Getting a mortgage is one of the challenges for independent workers in the #GigEconomy. Lenders typically qualify loan applicants based on employment income as reported on a W2.  There could be significant other income reported on 1099s, but that seldom seemed sufficient for the underwriters.

This has been a problem for decades and frankly is one of my pet peeves.  Back in the day,  at my firm, M Squared Consulting (as I like to say, a #GigEconomy company before the term was even coined), we were frequently asked to verify income for the consultants who found project work through us. We often needed to offer the disclaimer, that the work of our consultant, the loan seeker, had been done as an independent contractor.  In the cases of some of our more successful consultants, we could provide successive years of significant 1099 income well north of 6 figures, but for many loan officers that was not sufficient.  What is the magic of a W2, when an employee can be terminated at any time?  Year over year consulting income, even if it is done independently, demonstrates a verifiable ability to earn income year over year.  Isn’t that what the bank wants?

It appears, the financial industry is catching on.  The Washington Post announced recently that the two largest mortgage originators in the country, Fannie Mae and Freddie Mac, are working on a mortgage instrument for gig workers.  After surveying a number of lenders, Fannie Mae found that more and more banks are increasingly seeing applications with gig income from various sources, however current guidelines would not improve access to credit for many of these potential borrowers.  The efforts underway now seek to change that in a way that still ensures high quality loans, delivered efficiently, which means in a highly automated fashion.  Freddie Mac has confirmed that they have teamed up with a software platform, Loan Beam, which enables the income verification of multiple income streams for independent workers.

Fannie and Freddie are not the only ones out there looking at this growing non-employee segment of the workforce.  One lender, Angel Mortgage, already has a product for independent workers.  A self-described “alternative mortgage lender”, Angel has a product called a “Bank Statement” mortgage program, where the bank statement and its balances are used to define the credit worthiness of the applicant, rather than a W2.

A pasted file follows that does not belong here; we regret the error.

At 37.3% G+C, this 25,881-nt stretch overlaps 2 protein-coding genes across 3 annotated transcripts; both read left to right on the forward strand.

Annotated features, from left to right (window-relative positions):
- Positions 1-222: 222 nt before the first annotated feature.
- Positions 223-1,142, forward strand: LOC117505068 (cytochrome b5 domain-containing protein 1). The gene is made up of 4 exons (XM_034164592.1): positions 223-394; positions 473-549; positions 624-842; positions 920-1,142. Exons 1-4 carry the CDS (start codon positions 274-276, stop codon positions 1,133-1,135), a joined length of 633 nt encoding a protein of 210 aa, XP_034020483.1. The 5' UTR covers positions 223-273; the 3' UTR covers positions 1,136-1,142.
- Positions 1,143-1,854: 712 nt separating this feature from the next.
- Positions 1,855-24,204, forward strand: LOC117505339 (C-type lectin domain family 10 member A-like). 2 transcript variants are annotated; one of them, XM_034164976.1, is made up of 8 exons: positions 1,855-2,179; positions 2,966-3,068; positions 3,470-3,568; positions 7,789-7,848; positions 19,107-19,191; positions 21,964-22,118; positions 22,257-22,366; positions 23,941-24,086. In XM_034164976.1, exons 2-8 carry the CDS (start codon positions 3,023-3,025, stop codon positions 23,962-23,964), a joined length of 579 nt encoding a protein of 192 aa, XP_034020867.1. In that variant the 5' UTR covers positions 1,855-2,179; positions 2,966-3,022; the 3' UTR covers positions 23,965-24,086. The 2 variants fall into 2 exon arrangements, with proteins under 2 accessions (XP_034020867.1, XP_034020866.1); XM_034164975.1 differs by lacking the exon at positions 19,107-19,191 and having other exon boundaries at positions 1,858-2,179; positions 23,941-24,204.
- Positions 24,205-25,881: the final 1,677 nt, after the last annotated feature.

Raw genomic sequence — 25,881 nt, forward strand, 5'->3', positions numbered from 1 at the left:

My hope is that as these various lenders develop loan products they also take into account another aspect of independent worker income, which is the variability of the income stream.  Independent workers can have amazing months and then lean ones.  They may work fewer hours in a given year and then take off on a trip, after all flexibility is part of why they work independently. As such, the ideal mortgage instrument would be one that accommodates this variability;  the instrument should enable increased principal payment in high income periods and lower payments in leaner ones without incurring penalties.

Lenders may think this is naïve on my part, but the truth of the matter is, independent workers tend to be far more attentive to their personal finances than traditional employees.  A recent T. Rowe Price study noted that 78% of gig workers consider themselves far more involved with their personal finances. 39% check their bank accounts regularly.  60% manage their own investments, compared to 50% of employees.  One explanation offered for this difference is that independent work by definition, requires more attention, since these workers need to file quarterly taxes.  “They can’t take their income or their financial futures for granted.”, said Stuart Ritter, a Senior Financial Planner at T. Rowe Price.  So will they pay attention to their mortgages?  Absolutely.

And speaking of paying attention, there have been a variety of studies of late done by financial institutions interested in learning more about #GigEconomy participants.  Besides T Rowe Price, Prudential recently released a white paper on Gig Workers and retirement products.  Hyperwallet and Bank of America have also done studies on the financial habits of independent workers.  With so much warranted attention from financial services providers on this growing segment of workers, is there any question that there will be new products coming out to serve this workforce cohort? Not to me…

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